It is without doubt that spirituality is gaining popularity. Websites and newspaper articles wax lyrical about mindfulness, travel agents earn fortunes with their spiritual retreats, and there are regular meditation courses even in smaller cities. More and more people, disillusioned with a selfish and cruel world, set out in pursuit of something beyond its limitations. But while we are ready to accept the existence of supernatural forces, why do we reject religion so stubbornly?
This could be a sign of the selfishness of our times. The old-fashioned, traditional sense of community is often sacrificed at the altar of individual goals. Everything around us tells us that we, our dreams and our desires are above all else. Others matter less and less. Eager to pursue our dreams, we turn to supernatural beings because we believe that they can help us. We are attracted to guardian angels because they can ward off danger. We rush to return to our past lives through meditation because they nurture the illusion that not our current mistakes but events in a different lifetime are responsible for our failures. We meditate to empower ourselves and shut out a cruel world. We gladly dip into the warm pool of spiritualism, because it comforts us with encouraging messages: we are valuable, therefore we should only accept the best and never compromise or give up on anything. And most importantly, they give the impression that we are in charge of our lives, and we can even control supernatural forces.
By contrast, religion cannot offer such an appealing message. God says that we are born to be humble servants, not haughty rulers. And even harder to stomach is the fact that God is not a magician who will make all our wishes come true. In fact, it is us who have to submit ourselves to His will. But we abhor the idea of not being in control, living for others, and not only for ourselves. In an individualistic society, it is unthinkable to put our dreams on hold to help someone else. In addition, in a time when ‘anything goes’, we are unwilling to live by the moral guidelines of righteousness set by the Bible. We don’t think that anyone has the right to tell us what to do. In short, unlike our spiritual gurus, God does not say that we will glide smoothly through life. We will inevitably experience bumps on the way, and at times God will lead us into darkness, in order to draw us closer to Him. Following God means sometimes accepting suffering and knowing that He will set everything will right in the end. But many people are unwilling to suffer even momentarily, because it goes against the world’s governing principle of instant gratification.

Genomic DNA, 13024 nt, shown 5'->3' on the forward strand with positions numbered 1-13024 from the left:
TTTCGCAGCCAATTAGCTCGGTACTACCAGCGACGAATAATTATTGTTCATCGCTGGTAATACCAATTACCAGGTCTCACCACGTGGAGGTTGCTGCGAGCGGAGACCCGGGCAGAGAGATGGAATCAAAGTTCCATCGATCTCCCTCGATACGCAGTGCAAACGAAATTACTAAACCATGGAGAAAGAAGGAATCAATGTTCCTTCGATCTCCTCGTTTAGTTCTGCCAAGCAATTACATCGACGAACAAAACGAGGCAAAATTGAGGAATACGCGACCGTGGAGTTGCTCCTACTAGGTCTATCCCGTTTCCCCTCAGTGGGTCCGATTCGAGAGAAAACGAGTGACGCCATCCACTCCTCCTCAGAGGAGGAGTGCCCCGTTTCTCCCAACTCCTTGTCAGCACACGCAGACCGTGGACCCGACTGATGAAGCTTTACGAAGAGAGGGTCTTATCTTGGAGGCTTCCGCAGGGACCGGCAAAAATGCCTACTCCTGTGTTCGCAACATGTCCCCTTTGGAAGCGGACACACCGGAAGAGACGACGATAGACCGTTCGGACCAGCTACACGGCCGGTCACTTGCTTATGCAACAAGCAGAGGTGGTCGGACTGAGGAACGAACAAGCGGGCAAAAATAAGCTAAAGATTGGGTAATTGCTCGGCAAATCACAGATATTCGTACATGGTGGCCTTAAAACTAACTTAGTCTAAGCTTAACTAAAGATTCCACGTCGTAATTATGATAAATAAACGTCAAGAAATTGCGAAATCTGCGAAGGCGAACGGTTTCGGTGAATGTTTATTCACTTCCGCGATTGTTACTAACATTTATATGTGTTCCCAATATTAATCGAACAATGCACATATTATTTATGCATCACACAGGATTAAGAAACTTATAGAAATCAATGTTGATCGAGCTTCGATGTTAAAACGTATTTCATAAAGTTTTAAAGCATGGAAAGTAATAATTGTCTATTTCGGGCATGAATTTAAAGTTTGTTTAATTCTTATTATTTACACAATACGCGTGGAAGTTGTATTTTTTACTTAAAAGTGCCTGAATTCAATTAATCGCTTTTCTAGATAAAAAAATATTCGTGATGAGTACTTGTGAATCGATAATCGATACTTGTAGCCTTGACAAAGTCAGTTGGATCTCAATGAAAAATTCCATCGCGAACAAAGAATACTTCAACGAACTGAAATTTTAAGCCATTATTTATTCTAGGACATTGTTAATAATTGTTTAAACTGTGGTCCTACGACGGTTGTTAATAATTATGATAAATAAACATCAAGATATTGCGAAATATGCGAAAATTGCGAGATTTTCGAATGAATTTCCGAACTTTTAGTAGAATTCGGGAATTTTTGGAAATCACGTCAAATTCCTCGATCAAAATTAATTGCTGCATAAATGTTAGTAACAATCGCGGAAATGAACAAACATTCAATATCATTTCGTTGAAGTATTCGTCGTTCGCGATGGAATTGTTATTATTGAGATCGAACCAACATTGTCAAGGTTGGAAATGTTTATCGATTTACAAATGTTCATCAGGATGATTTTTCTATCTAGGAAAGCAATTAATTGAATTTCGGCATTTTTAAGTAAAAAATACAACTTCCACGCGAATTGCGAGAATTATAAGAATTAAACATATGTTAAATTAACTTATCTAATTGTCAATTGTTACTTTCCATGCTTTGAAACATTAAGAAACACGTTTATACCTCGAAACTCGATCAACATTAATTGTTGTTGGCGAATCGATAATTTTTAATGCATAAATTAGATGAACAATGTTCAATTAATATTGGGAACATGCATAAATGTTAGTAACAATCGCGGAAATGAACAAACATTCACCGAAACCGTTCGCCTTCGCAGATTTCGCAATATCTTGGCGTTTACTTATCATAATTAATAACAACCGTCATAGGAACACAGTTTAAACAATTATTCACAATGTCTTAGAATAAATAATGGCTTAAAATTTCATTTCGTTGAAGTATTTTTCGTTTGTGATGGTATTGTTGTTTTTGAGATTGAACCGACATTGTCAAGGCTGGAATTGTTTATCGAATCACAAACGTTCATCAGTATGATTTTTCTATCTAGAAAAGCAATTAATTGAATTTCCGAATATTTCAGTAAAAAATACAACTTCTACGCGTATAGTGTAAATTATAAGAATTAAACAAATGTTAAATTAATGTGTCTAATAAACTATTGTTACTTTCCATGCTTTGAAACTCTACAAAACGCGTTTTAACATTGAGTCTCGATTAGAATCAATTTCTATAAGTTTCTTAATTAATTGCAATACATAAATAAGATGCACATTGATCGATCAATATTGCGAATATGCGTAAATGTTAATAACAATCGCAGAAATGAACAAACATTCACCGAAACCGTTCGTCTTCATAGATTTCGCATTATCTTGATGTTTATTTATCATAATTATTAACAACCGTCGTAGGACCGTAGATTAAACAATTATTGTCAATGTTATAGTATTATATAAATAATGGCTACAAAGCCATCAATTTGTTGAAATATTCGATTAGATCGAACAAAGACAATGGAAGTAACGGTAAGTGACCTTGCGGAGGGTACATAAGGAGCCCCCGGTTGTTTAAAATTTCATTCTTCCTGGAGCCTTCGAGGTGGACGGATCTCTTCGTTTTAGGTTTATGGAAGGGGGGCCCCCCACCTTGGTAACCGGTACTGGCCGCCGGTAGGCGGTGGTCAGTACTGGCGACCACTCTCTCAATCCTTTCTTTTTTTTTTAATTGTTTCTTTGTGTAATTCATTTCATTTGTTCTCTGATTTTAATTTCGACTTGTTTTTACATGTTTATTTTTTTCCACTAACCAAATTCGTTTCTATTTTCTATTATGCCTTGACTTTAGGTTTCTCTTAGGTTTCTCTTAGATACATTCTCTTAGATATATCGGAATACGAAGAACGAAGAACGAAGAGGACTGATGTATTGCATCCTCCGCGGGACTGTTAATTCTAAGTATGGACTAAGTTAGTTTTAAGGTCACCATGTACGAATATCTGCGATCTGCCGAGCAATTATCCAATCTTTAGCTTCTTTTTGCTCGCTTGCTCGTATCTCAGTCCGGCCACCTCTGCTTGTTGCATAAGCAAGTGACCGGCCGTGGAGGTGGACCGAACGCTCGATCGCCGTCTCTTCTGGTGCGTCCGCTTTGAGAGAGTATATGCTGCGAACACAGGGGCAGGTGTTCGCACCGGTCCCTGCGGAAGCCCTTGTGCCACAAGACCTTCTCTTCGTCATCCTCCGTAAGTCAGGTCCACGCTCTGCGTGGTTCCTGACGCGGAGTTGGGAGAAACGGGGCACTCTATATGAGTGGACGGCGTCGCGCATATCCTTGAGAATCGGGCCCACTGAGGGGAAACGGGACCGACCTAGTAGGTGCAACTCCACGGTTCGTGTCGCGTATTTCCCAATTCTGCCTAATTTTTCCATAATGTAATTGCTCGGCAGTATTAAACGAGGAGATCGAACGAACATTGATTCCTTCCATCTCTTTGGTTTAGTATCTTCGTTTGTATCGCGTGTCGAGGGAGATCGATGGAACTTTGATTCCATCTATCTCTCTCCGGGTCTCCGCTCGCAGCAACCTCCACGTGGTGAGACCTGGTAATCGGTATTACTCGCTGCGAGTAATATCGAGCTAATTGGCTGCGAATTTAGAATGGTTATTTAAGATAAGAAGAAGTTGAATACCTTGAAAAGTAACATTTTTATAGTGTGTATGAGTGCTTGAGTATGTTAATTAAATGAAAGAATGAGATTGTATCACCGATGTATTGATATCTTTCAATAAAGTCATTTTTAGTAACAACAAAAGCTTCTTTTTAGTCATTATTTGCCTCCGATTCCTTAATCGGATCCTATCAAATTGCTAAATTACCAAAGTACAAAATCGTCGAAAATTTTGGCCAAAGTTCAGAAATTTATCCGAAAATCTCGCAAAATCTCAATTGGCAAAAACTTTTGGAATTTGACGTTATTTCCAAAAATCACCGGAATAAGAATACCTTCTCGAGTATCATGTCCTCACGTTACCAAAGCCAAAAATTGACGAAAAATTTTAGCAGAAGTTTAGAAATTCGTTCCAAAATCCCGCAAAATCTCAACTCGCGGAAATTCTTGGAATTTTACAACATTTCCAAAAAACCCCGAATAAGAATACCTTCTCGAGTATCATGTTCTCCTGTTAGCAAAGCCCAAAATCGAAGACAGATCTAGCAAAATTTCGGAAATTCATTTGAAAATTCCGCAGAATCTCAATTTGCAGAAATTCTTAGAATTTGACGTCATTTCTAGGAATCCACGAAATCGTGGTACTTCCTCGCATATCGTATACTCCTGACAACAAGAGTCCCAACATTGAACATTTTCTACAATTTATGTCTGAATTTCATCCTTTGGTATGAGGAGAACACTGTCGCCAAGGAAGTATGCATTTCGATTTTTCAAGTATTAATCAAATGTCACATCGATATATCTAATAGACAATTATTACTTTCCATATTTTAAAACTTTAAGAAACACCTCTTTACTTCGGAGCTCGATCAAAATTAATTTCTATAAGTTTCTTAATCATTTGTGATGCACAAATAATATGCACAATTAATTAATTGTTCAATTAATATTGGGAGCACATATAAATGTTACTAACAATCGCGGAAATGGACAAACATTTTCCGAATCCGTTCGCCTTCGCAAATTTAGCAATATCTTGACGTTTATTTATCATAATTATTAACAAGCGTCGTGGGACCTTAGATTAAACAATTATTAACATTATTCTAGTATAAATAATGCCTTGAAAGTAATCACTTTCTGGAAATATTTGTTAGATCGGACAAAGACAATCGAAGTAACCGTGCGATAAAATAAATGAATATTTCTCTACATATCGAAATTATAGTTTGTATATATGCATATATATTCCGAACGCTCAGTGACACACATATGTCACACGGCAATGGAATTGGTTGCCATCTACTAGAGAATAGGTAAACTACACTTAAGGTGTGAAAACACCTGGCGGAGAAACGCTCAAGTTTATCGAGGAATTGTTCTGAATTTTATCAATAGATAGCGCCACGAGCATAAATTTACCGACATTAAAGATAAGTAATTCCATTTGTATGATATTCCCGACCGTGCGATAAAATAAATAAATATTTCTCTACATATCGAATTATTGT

It is promising that an increasing number of people are beginning to realise that there is something beyond this life, beyond human understanding. However, we miss the point if we only accept the pretty side of the truth. While we are keen to invoke otherworldly spirits, we do not consider what will happen to us after we die. We put all our hopes in this life. That’s why FOMO is so prevalent. We want to experience everything to the fullest in this life. But our earthly life is only a tiny fraction of the life that God intends us to have. True, we may have to give up on some of our dreams, and embrace suffering, but all earthly discomfort and glory will pass, and we will eventually reach our final destination in heaven, where eternal happiness is our reward for a righteous life.